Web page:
2. Increased effort from a heterogeneous group and access to a wider source of talent. Since women have higher educational outcomes and retention rates, their access to managerial careers increases the amount of talent in the organization (Hillman et al., 2007). It has been shown (Thomas-Hunt and Phillips, 2004) that greater heterogeneity in working groups improves average performance and social sensitivity. However, greater gender diversity must not lead to increased tensions and conflicts (Homan et al., 2007).

  3. A better mix of managerial skills. In “Women Matter”, McKinsey and Company (2007) points out that there are differences in managerial style between men and women (Singh and Vinnicombe, 2004). There are nine criteria that define a good leader, and women possess five of these behavioral criteria more often than men do. For example, women are better at defining responsibilities and training people, while men are more adept at making individual decisions and taking corrective actions in difficult situations.

  4. Improvement in corporate governance and greater attention to consumer preferences. One study (Brown et al., 2002) finds that boards of directors with three or more women perform better in terms of governance than do companies with only male board members, since greater gender diversity leads to a focus on clear communication with employees, prioritizing customer satisfaction and explicitly highlighting the uniqueness of the company (Krishnan and Park, 2005; Kramer et al., 2006).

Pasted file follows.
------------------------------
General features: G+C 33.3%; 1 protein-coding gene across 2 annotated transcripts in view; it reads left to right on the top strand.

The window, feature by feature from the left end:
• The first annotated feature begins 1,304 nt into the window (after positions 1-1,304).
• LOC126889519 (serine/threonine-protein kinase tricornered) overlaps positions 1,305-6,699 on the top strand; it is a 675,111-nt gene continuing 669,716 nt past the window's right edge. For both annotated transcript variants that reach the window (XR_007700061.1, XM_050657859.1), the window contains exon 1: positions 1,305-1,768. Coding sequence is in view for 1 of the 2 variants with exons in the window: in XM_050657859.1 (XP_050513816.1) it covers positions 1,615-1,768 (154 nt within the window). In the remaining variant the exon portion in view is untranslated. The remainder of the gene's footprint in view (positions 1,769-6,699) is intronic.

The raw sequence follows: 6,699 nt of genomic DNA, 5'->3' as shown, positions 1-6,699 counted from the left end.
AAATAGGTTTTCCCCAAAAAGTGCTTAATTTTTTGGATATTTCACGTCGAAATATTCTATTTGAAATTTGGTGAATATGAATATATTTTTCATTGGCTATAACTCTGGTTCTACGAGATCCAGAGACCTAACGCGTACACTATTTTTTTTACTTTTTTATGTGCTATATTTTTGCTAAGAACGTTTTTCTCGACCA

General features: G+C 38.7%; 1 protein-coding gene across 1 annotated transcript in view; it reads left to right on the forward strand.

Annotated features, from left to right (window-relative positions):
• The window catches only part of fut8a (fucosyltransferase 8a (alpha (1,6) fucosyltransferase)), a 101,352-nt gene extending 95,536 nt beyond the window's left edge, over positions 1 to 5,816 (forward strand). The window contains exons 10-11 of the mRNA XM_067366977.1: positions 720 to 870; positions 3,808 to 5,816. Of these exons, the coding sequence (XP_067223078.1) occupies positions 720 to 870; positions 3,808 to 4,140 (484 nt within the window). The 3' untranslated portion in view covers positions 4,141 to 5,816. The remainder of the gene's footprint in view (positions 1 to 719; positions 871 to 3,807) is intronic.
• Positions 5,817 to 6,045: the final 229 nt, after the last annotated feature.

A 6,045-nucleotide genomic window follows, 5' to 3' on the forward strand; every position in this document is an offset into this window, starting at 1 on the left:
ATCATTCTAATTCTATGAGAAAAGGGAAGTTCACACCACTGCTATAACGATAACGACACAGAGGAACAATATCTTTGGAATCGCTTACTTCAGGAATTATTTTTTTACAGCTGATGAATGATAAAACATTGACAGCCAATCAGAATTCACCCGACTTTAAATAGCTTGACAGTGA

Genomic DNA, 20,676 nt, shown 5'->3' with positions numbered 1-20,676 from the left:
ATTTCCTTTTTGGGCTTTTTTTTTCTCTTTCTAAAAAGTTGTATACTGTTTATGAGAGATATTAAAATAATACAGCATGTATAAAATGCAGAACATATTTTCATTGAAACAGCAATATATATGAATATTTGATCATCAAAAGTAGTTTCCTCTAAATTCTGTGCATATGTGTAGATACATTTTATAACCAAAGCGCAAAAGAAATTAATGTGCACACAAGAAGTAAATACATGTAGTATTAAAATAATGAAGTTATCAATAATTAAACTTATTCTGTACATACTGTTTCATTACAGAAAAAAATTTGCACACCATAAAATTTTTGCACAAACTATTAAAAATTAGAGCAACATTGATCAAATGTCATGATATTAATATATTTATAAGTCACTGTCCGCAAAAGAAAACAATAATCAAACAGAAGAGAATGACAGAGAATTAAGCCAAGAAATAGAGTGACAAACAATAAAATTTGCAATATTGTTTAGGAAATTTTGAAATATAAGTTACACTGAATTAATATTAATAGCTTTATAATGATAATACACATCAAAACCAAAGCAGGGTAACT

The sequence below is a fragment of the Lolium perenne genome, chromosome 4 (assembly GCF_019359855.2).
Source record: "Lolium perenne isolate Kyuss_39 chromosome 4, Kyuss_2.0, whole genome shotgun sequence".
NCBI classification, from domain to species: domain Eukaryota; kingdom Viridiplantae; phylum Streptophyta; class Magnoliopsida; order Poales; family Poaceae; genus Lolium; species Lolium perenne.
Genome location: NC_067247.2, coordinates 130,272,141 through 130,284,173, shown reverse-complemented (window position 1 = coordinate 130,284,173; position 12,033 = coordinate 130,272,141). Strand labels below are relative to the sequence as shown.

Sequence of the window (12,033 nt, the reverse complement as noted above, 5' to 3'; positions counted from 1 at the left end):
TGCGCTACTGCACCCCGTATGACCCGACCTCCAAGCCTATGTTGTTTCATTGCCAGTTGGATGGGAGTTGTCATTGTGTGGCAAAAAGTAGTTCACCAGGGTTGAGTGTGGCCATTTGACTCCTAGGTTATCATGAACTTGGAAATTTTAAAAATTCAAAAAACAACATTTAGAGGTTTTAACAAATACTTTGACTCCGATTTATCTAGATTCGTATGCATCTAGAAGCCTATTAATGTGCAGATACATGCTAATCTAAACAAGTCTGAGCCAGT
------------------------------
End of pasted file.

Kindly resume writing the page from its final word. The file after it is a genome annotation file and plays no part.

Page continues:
Recognizing stereotypes and their negative effects on organizational performance does not mean being able to control their harmful diffusion in all productive contexts; however, it makes us aware of the need to cancel their influence through "concrete actions” that achieve the cultural change suggested by the PSC model. By acting on the three wheels of change highlighted in the PSC model: legal provisions, control tools and actions on the culture existing in educational and social institutions, it is possible to change the prevailing culture so that society can understand, or rather accept, the influence of gender stereotypes and other discriminatory mental models.


Model of the “maintaining the stereotype” system

Figure 1

Model of the “maintaining the stereotype” system

Gender discrimination and distortion of business efficiency

Figure 2

Gender discrimination and distortion of business efficiency

Gender discrimination in the organization (according to Tournament Theory)

Figure 3

Gender discrimination in the organization (according to Tournament Theory)

Gender discrimination and diminished self-esteem of an employee discriminated against based on the role congruency theory

Figure 4

Gender discrimination and diminished self-esteem of an employee discriminated against based on the role congruency theory

Gender discrimination and the influence of expectations on the performance of employees who suffer discrimination

Figure 5

Gender discrimination and the influence of expectations on the performance of employees who suffer discrimination

Change management strategy against discrimination due to stereotypes, and to gender stereotypes, in particular. The PSC Model

Figure 6

Change management strategy against discrimination due to stereotypes, and to gender stereotypes, in particular. The PSC Model


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Corresponding author

Piero Mella can be contacted at: